The Bank of Canada is expected to make an interest rate decision Wednesday. Stephen Poloz, Governor of the Bank of Canada answers a question during a press conference at the Bank Of Canada in Ottawa on Thursday, May 16, 2019. THE CANADIAN PRESS/Sean Kilpatrick

Bank of Canada holds rate, says numbers reinforcing view slowdown was temporary

The central bank, as widely expected, kept its trend-setting rate at 1.75 per cent Wednesday

The Bank of Canada is holding its key interest rate steady and its senior officials insist there’s more proof an economic pickup has followed the abrupt winter deceleration.

The central bank, as widely expected, kept its trend-setting rate at 1.75 per cent Wednesday — and governor Stephen Poloz appeared to be in no hurry to make a move, even as he pointed to economic improvements.

The bank said in a statement that there’s “accumulating evidence” the economy has been re-emerging in the second quarter of this year following a period when economic growth nearly came to a halt.

“Overall, recent data have reinforced governing council’s view that the slowdown in late 2018 and early 2019 was temporary,” the bank said.

Several recent economic indicators have been unexpectedly robust. Canada will receive another important piece of information Friday with the release of its economic growth report for the first quarter.

The central bank said data has shown the oil sector is beginning to recover, the national housing market is stabilizing and job growth remains strong. The numbers, it added, also point to growth in consumer spending, exports and business investment.

However, the economy also faces expanding trade risks, the bank said, following the escalation of international conflicts and Chinese restrictions on Canadian goods that are already having a direct impact on exports.

A diplomatic dispute that has festered for several months has led China to block some shipments of canola, pork and other products from Canada.

On trade, the bank noted that the removal of steel and aluminum tariffs as well as encouraging signs the updated North American free trade agreement is moving closer to ratification will be positives for Canadian exports and investment.

Policy-makers are also paying close attention to the high levels of debt weighing on Canadian households.

Taking these factors into consideration, the Bank of Canada said the current policy level is “appropriate.”

“Governing council will remain data dependent and especially attentive to developments in household spending, oil markets and the global trade environment,” the statement said.

Many economists expect the central bank to leave its key interest rate untouched until at least late in the year and perhaps longer. Some have predicted a rate cut will come before the next increase.

The next rate decision is scheduled for July 10, when the bank will also release its updated economic forecasts in its quarterly monetary policy report.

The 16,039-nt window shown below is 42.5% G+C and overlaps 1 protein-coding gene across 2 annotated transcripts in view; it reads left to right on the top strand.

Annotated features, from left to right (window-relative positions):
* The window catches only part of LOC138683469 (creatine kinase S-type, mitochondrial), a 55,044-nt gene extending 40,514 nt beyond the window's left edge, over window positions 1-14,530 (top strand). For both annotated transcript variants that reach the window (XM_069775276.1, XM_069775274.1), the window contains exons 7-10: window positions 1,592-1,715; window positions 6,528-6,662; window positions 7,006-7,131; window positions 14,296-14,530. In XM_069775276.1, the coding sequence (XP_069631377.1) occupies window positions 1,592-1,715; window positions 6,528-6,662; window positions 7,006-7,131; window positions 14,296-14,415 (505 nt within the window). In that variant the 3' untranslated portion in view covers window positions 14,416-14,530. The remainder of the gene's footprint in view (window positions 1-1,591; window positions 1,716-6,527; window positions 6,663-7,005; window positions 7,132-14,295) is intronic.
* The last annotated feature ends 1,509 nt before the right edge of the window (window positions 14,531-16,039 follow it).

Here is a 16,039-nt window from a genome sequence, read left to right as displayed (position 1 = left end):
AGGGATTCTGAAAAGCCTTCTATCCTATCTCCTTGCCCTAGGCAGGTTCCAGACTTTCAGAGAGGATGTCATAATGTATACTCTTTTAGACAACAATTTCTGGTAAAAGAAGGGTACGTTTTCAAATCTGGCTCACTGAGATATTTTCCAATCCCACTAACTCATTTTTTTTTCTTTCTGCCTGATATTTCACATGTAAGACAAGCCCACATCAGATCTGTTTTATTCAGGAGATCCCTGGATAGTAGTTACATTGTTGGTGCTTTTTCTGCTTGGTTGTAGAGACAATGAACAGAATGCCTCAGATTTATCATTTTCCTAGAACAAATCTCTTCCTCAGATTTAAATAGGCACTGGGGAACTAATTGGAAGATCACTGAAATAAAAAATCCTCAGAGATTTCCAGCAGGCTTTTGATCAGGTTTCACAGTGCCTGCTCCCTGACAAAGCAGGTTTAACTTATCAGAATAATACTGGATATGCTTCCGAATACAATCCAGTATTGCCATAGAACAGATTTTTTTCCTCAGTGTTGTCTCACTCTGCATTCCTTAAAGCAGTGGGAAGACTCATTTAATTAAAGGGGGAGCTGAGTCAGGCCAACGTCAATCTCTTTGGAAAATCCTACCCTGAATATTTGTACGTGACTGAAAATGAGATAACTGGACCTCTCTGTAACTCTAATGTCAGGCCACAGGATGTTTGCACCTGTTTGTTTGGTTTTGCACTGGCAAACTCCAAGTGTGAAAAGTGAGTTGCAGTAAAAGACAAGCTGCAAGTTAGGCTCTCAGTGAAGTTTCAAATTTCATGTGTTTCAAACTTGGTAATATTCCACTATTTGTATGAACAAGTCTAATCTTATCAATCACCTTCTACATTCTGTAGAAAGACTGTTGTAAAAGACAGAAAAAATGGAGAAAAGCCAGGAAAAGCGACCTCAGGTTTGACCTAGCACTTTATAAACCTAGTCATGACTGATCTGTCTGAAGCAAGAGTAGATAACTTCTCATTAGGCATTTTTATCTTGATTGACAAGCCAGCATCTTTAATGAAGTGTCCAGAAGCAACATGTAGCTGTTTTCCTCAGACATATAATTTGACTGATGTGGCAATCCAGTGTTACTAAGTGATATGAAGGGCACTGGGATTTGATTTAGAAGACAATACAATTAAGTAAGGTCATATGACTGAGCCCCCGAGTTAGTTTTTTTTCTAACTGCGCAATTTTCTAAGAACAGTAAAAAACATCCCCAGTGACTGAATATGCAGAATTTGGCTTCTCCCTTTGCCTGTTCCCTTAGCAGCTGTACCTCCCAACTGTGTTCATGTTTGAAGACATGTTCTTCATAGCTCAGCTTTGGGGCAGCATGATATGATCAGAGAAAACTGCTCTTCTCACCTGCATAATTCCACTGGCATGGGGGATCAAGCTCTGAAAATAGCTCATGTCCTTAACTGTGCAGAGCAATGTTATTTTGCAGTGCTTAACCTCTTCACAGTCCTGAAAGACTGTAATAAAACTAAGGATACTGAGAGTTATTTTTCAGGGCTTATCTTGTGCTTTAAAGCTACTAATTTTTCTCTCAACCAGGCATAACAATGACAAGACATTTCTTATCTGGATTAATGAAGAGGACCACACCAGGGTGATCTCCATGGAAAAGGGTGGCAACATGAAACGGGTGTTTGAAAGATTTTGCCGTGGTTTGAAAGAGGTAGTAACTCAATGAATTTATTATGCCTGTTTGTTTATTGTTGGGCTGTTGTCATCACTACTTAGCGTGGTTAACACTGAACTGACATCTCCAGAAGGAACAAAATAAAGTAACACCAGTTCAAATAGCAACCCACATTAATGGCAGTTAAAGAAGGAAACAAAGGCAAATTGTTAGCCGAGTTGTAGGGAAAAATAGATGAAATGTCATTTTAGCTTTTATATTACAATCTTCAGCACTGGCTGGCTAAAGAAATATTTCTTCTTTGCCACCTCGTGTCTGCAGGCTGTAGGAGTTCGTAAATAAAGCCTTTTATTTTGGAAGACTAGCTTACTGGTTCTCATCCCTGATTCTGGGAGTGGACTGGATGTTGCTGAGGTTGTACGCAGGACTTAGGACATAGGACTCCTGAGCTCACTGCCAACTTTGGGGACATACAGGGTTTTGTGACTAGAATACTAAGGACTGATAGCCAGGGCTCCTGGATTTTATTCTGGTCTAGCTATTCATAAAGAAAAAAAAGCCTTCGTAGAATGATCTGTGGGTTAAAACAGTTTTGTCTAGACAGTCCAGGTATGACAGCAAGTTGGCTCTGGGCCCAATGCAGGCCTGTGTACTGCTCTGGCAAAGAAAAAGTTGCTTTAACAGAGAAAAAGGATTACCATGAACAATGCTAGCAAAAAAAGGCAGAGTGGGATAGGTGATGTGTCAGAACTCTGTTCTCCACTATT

Last month, the weaker economic data led Poloz to set aside talk of rate increases.

The sudden down shift over the winter — caused mostly by a drop in oil prices — forced the central bank to cut its 2019 growth forecast. The reduction came after the economy ran at close to full tilt for most of 2017 and 2018 — a stretch that saw Poloz hike the interest rate five times.

READ MORE: Bank of Canada holds interest rate, drops growth forecast for 2019

Andy Blatchford, The Canadian Press


Like us on Facebook and follow us on Twitter.

Just Posted

BC Children’s Hospital fundraiser held on weekend

Locals came out in large numbers to support the event

Nechako Valley Vikings taking on the Prince George Polars this Friday

The local high school football team are the top seed in the Northern Conference double-A varsity standings

Junior boys cross country team from NVSS win big at Dawson Creek meet

Zones were held in Dawson Creek on Oct. 19 and 20

New regional training centre for firefighters in Fraser Lake

The centre boasts of a Live Fire Burn Building

New book about Vanderhoof out on shelves now

Every Little Scrap and Wonder written by Carla Funk delves into childhood memories growing up in a small town

Climate activist Greta Thunberg’s mural defaced in Edmonton

The eyes on the portrait were blacked out

LETTER: Middle class better off with Trudeau’s child benefit boost

It’s a transfer, not a tax cut, but it helps families get ahead

Report suggests new BC Ferries terminal near YVR

Metro Vancouver currently has two ferry terminals at northern and southern reaches

B.C. scouting group’s tent destroyed by black bear on Thanksgiving

The Richmond-based Sea Dragon Sea Scouts were camping at Mount Seymour Provincial Park

Greta Thunberg meets with First Nations chief in Fort McMurray

Thunberg has turned her protest against climate change into a global movement

Canucks hang on for 3-2 win over Rangers in New York

Vancouver scores three times in first period

Most Read